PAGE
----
Can I trust that much? Can I trust that when things become even more intense and I think I cannot go on one more moment, the event is even at that moment on the horizon? That birth is imminent?

I remember how comforting it was during labor and delivery to hold my beloved’s hand, how he let me crush it as each contraction overtook me, how he didn’t leave my side but whispered words of encouragement even as I struggled. What a beautiful metaphor for the one who stands beside us through the mess and muck and into the glory.

Because it is that: messy. Oh, how very, very messy. And so frightening at times. But if we listen, we can hear the whispers of the encourager as he tells us to persevere.

For so many years now I couldn’t hear the whispers over my own cries. I felt abandoned and distraught. But I believe they were always there. And I’m determined to listen once more.

Is. 66:9

Words That Hurt

I was just a week out of the mental hospital for suicidal ideation when you said it. 
“No mother who truly loves her children would ever think of killing herself.”
I’m sure you meant well…maybe you were thinking you were the first one to ever voice such a thought, that perhaps such a radical idea might shake me out of my destructive pathways.
You were wrong.
Instead, your words destroyed my newly-burgeoning sense of well-being. My optimism, already fragile, quavered and began to crumble.
You see, I respect you. I love you. I have nothing but good will towards you. I only wish I could convey to you the depth of how wrong you are.
I love my children with all the power of my fractured heart. I would gladly throw myself in front of a bullet or fight a bear with my bare hands for any one of them. They usually keep my feet firmly grounded to the earth, my reason for being and my all in all.
But sometimes, you see, the thoughts in my head begin to spiral. They’d all be better off without you they whisper. You are only screwing up their lives. Soon, they no longer whisper. They scream and shout, day and night. I begin to believe them. They’ll be stronger without you! They’ll move on and be happier!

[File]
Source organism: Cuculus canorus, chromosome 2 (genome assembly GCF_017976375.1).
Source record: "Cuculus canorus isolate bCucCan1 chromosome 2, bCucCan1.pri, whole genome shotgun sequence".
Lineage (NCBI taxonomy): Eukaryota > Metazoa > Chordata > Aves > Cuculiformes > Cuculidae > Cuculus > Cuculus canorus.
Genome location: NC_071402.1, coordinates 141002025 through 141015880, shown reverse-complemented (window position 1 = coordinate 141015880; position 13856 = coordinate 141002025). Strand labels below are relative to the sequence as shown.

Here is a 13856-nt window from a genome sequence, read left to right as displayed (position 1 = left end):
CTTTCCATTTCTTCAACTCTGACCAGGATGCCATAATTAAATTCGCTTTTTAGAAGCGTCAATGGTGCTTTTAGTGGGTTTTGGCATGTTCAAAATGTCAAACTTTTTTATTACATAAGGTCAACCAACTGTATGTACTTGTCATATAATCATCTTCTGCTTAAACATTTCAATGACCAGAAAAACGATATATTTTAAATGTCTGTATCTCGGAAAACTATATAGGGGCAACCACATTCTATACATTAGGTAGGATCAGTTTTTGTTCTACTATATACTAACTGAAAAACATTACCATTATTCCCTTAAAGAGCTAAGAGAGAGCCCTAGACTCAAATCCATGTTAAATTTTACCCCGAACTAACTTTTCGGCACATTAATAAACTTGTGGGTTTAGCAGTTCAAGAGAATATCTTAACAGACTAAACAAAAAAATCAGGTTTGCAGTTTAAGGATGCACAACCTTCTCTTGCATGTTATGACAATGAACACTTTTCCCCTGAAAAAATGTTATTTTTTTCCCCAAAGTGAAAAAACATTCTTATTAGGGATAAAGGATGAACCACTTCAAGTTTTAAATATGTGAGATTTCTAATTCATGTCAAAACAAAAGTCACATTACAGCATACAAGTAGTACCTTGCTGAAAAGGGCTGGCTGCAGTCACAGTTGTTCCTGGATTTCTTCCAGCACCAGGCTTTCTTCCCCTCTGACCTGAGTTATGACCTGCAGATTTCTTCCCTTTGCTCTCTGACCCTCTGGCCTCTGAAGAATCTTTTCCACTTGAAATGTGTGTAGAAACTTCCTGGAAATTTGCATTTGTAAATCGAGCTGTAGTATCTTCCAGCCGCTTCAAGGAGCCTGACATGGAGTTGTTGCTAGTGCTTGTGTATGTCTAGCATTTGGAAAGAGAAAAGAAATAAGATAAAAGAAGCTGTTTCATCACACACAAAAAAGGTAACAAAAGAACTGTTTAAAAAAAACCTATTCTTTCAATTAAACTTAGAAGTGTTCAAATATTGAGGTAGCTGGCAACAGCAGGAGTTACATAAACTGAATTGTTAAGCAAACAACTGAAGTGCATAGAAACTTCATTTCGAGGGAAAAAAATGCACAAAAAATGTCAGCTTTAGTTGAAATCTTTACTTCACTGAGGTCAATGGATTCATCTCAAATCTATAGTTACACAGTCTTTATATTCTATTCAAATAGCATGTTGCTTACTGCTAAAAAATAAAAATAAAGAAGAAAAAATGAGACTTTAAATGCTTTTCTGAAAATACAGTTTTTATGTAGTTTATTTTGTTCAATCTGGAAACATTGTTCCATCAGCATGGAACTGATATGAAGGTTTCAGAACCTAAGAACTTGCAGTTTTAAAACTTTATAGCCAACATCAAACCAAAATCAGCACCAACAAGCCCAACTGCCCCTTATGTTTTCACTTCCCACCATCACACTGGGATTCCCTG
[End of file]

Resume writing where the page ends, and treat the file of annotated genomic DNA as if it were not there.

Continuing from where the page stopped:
The most recent time this began to happen, and I began to contemplate the best way to make it happen, I recognized it as a very dangerous sign. I knew the voices were false, I just didn’t know how to make them stop. So I committed myself to the hospital in the hopes that I could be safe and feel better.
Fortunately, it worked. I do feel better. I am moving forward.
Until your comment.
It took a supreme amount of willpower to prevent myself from going to a very dark place after your words, but I managed to do it. For this I thank a stellar support group and proper medication.
Mental illness is not a choice. No one makes the decision to have 
Major Depressive Disorder, to be Psychotic or Schizophrenic. These are diseases, the same as diabetes or congestive heart failure.
I recognize that I have the disease called Bipolar Disorder. This makes me susceptible to drastic mood swings and irrational thinking.
Maybe you’re one of those who has the luxury of believing such a diagnosis is bunk, that psychology is a farcical science. If you are, then we haven’t much more to say to each other.
For both of our sakes and the sakes of our precious families, let’s strive to understand one another instead. I only want to educate and inform.
I hope you can find it in your heart to listen.

 

Advent

Benevolent universe
infinite light
hold me together
keep me aright
help me to trust thee
teach me to live
walk me in wholeness
and wholly forgive
all of my frailty
my anger and fear
as I also pardon
the ones far and near
who cause me to stumble
and shake me within
open my lips now
to once more begin
to sing of your praises
unknowable worth
spark yet within me
a holy rebirth.

Crazy. Real.